By Kenneth Rosen
It has been a long couple of weeks, and not just for me: House Speaker John Boehner and President Obama couldn’t reach an agreement; Casey Anthony, after three years, saw freedom; Rupert Murdoch faced allegations of hacking; and I started a summer course at New York University.
The first thing my professor said, and mind you this is a literary journalism class, was that journalism is not objective. And with that, I jumped with joy; I wasn’t alone.
The notion of journalism ever being objective is a crazy one. When I first took a class on writing for news, it was stressed that one should never editorialize and keep to just the facts; that every journalist should adhere to the inverted pyramid style of who, what, where, when, why and how. This style, this idea of perfect journalism, is archaic.
Journalists from all nations would join the unemployed of the world as anyone could write just the facts that lie exclusively within the five W’s (and the one H). But we can see below that we are given more than just the facts, even in the lead of this New York Times article:
LONDON — Rupert Murdoch’s once-commanding influence in British politics seemed to dwindle to a new low on Tuesday, when all three major parties in Parliament joined in support of a sharp rebuke to his ambitions and a parliamentary committee said it would call him, along with two other top executives, to testify publicly next week about the growing scandal enveloping his media empire.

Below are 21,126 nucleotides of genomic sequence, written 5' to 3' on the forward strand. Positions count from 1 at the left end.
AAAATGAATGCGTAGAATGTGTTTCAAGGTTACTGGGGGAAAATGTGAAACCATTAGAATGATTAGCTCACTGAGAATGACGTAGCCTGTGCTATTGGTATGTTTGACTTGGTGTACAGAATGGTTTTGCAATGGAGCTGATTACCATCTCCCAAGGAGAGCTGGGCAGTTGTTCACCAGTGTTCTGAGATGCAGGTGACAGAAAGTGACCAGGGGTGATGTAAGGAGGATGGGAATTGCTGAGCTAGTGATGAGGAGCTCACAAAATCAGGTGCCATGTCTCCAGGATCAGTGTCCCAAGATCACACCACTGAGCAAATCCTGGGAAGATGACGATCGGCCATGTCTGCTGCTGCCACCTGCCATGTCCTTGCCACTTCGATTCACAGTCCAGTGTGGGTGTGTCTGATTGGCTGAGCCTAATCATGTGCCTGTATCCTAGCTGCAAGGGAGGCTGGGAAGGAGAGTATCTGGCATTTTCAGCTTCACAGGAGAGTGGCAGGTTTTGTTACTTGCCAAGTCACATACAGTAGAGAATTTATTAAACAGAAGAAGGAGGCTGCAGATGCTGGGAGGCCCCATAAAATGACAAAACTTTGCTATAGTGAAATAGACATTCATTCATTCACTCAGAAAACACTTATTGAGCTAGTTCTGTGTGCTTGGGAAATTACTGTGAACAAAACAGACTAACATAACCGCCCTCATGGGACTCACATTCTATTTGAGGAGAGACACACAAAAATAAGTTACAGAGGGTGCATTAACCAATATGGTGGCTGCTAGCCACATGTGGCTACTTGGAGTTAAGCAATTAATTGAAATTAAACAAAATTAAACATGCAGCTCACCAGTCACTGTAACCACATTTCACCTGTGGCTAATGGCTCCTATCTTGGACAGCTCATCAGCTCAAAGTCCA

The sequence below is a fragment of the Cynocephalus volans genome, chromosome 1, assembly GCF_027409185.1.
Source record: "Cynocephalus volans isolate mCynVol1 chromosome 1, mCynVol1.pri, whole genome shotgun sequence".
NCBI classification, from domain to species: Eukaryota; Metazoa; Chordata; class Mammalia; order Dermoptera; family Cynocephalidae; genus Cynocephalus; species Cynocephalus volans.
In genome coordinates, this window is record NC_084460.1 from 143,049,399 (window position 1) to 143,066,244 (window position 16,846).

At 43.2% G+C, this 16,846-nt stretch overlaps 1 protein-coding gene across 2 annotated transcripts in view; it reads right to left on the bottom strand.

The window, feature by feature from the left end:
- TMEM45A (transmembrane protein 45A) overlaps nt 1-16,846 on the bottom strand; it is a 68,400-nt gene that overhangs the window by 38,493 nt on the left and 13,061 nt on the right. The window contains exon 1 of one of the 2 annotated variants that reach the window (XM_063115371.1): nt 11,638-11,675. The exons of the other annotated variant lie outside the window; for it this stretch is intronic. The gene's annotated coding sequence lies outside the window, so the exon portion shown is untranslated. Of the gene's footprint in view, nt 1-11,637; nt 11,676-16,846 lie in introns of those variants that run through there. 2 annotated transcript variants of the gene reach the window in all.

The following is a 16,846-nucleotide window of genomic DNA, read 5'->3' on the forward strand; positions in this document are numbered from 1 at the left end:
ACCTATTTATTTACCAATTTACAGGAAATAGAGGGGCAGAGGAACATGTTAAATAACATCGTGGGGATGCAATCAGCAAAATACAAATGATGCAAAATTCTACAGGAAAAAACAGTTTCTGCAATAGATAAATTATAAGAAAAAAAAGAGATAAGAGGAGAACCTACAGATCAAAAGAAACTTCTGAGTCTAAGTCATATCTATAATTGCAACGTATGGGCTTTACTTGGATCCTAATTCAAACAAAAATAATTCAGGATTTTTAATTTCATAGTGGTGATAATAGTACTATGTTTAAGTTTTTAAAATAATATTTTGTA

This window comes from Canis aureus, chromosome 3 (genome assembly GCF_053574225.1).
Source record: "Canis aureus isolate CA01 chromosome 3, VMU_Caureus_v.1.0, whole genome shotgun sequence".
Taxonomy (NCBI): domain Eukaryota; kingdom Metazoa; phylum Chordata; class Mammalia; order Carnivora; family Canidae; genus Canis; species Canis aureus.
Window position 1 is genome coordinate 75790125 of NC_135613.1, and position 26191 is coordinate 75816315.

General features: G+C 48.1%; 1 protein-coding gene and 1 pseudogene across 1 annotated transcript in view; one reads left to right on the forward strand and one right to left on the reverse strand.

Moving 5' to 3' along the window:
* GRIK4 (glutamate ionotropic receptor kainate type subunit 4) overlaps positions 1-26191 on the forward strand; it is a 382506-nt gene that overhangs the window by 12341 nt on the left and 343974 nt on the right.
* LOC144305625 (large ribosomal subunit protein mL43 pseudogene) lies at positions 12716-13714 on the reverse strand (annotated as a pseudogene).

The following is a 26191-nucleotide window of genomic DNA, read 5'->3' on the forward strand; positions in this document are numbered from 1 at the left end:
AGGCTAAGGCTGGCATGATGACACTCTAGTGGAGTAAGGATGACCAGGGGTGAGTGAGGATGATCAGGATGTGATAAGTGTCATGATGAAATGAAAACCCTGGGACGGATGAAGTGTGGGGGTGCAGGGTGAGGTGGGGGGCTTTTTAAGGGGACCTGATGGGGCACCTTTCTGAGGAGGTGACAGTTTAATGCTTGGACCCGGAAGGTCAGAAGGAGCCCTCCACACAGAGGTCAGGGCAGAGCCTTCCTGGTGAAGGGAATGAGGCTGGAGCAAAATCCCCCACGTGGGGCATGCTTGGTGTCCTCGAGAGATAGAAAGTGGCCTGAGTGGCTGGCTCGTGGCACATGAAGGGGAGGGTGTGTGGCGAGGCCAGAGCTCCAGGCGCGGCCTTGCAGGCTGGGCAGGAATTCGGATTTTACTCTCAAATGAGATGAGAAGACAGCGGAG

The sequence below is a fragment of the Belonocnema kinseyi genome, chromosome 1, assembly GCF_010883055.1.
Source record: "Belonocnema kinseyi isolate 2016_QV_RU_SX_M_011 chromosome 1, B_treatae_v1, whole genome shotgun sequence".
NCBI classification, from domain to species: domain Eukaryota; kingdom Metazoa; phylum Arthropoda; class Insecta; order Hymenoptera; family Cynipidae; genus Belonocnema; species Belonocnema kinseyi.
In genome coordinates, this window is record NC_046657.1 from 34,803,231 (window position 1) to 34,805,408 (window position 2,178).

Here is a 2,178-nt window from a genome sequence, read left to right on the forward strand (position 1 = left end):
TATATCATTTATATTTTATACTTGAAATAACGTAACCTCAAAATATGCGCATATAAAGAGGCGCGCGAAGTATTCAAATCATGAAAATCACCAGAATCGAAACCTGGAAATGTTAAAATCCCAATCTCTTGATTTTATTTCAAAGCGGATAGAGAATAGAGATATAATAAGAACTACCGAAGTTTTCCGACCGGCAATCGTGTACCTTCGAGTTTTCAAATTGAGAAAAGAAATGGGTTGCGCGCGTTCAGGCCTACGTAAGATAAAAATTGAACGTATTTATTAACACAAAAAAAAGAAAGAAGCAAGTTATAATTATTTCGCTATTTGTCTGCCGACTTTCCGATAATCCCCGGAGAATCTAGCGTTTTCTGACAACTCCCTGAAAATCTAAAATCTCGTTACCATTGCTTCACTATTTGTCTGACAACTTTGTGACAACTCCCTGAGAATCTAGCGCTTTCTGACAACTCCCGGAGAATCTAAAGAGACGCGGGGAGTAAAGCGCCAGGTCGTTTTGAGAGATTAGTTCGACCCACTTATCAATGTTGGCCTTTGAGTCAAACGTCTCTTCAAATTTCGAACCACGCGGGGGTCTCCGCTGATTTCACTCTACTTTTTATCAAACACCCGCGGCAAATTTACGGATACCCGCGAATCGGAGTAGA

They seemed to dwindle, huh? According to who? Is that a statistical fact? What are your sources? A sharp rebuke, you say? As opposed to a blunt one? What would that look like?
We see here that Mr. Murdoch and two top executives face publicly testifying the hacking scandal. What I do not understand is why loaded words like “seemed” and “dwindle” and “sharp” need to be used. Really, when told to practice “true journalism” one should only write a lead, one that contains only the five W’s (and one H). This would be called a brief, not an article, and similar to the first sentence of this paragraph.
Say you feel the need to write more than a sentence, well, stay true to the journalistic code and only transcribe your interview, thereby giving your readers exactly what you asked, and exactly what was said in response. In this way, journalism is lacking in the so-called transparency we (I hope you’re included) are striving for.
But there is no way to achieve objectivity when there will perpetually be traces of the journalist in every article.
In an interview with Stephen Colbert, Dr. Michael Shermer brings up a good point. Shermer, the author of “The Believing Brain” mentions that the brain is going to selectively remember whatever coincides with its subjectively established belief system. Whether you read the New York Times (lefty) or watch Fox News (righty) you’ve already begun your spiral down the rabbit hole of subjective journalism—the only kind.
But, don’t worry. It isn’t your fault. It’s theirs (and our own).
Contact Kenneth Rosen.